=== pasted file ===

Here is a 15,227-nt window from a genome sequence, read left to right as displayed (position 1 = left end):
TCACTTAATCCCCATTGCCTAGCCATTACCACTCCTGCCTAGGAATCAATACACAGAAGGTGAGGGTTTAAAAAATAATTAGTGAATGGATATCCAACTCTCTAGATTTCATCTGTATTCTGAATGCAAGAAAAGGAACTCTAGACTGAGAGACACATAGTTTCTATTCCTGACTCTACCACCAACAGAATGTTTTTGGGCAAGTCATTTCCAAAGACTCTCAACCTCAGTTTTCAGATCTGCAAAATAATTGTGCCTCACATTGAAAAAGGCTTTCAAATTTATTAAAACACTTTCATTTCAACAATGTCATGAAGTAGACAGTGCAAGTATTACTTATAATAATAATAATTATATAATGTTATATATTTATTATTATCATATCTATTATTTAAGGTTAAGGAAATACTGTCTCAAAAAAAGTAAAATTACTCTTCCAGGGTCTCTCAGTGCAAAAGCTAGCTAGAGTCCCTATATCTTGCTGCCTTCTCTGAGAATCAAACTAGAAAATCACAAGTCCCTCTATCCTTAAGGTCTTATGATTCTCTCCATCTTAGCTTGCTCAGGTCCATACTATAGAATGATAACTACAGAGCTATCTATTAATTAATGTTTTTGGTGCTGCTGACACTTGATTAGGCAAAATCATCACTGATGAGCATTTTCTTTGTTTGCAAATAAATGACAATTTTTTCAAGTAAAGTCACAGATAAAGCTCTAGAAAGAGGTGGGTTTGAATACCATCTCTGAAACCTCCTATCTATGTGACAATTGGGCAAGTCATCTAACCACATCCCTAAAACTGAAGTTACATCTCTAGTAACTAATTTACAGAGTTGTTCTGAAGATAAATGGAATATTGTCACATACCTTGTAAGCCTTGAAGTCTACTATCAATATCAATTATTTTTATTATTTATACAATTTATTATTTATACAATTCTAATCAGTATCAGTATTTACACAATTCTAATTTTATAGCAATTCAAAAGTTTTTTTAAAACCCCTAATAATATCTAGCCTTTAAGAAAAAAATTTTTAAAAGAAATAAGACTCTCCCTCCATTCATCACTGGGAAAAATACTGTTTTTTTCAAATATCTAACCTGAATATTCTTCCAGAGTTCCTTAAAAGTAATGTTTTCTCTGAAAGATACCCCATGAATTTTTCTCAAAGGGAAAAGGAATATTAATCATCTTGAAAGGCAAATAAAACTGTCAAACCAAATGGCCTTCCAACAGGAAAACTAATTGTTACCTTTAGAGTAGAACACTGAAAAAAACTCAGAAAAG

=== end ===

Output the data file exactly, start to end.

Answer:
Here is a 15,227-nt window from a genome sequence, read left to right as displayed (position 1 = left end):
TCACTTAATCCCCATTGCCTAGCCATTACCACTCCTGCCTAGGAATCAATACACAGAAGGTGAGGGTTTAAAAAATAATTAGTGAATGGATATCCAACTCTCTAGATTTCATCTGTATTCTGAATGCAAGAAAAGGAACTCTAGACTGAGAGACACATAGTTTCTATTCCTGACTCTACCACCAACAGAATGTTTTTGGGCAAGTCATTTCCAAAGACTCTCAACCTCAGTTTTCAGATCTGCAAAATAATTGTGCCTCACATTGAAAAAGGCTTTCAAATTTATTAAAACACTTTCATTTCAACAATGTCATGAAGTAGACAGTGCAAGTATTACTTATAATAATAATAATTATATAATGTTATATATTTATTATTATCATATCTATTATTTAAGGTTAAGGAAATACTGTCTCAAAAAAAGTAAAATTACTCTTCCAGGGTCTCTCAGTGCAAAAGCTAGCTAGAGTCCCTATATCTTGCTGCCTTCTCTGAGAATCAAACTAGAAAATCACAAGTCCCTCTATCCTTAAGGTCTTATGATTCTCTCCATCTTAGCTTGCTCAGGTCCATACTATAGAATGATAACTACAGAGCTATCTATTAATTAATGTTTTTGGTGCTGCTGACACTTGATTAGGCAAAATCATCACTGATGAGCATTTTCTTTGTTTGCAAATAAATGACAATTTTTTCAAGTAAAGTCACAGATAAAGCTCTAGAAAGAGGTGGGTTTGAATACCATCTCTGAAACCTCCTATCTATGTGACAATTGGGCAAGTCATCTAACCACATCCCTAAAACTGAAGTTACATCTCTAGTAACTAATTTACAGAGTTGTTCTGAAGATAAATGGAATATTGTCACATACCTTGTAAGCCTTGAAGTCTACTATCAATATCAATTATTTTTATTATTTATACAATTTATTATTTATACAATTCTAATCAGTATCAGTATTTACACAATTCTAATTTTATAGCAATTCAAAAGTTTTTTTAAAACCCCTAATAATATCTAGCCTTTAAGAAAAAAATTTTTAAAAGAAATAAGACTCTCCCTCCATTCATCACTGGGAAAAATACTGTTTTTTTCAAATATCTAACCTGAATATTCTTCCAGAGTTCCTTAAAAGTAATGTTTTCTCTGAAAGATACCCCATGAATTTTTCTCAAAGGGAAAAGGAATATTAATCATCTTGAAAGGCAAATAAAACTGTCAAACCAAATGGCCTTCCAACAGGAAAACTAATTGTTACCTTTAGAGTAGAACACTGAAAAAAACTCAGAAAAG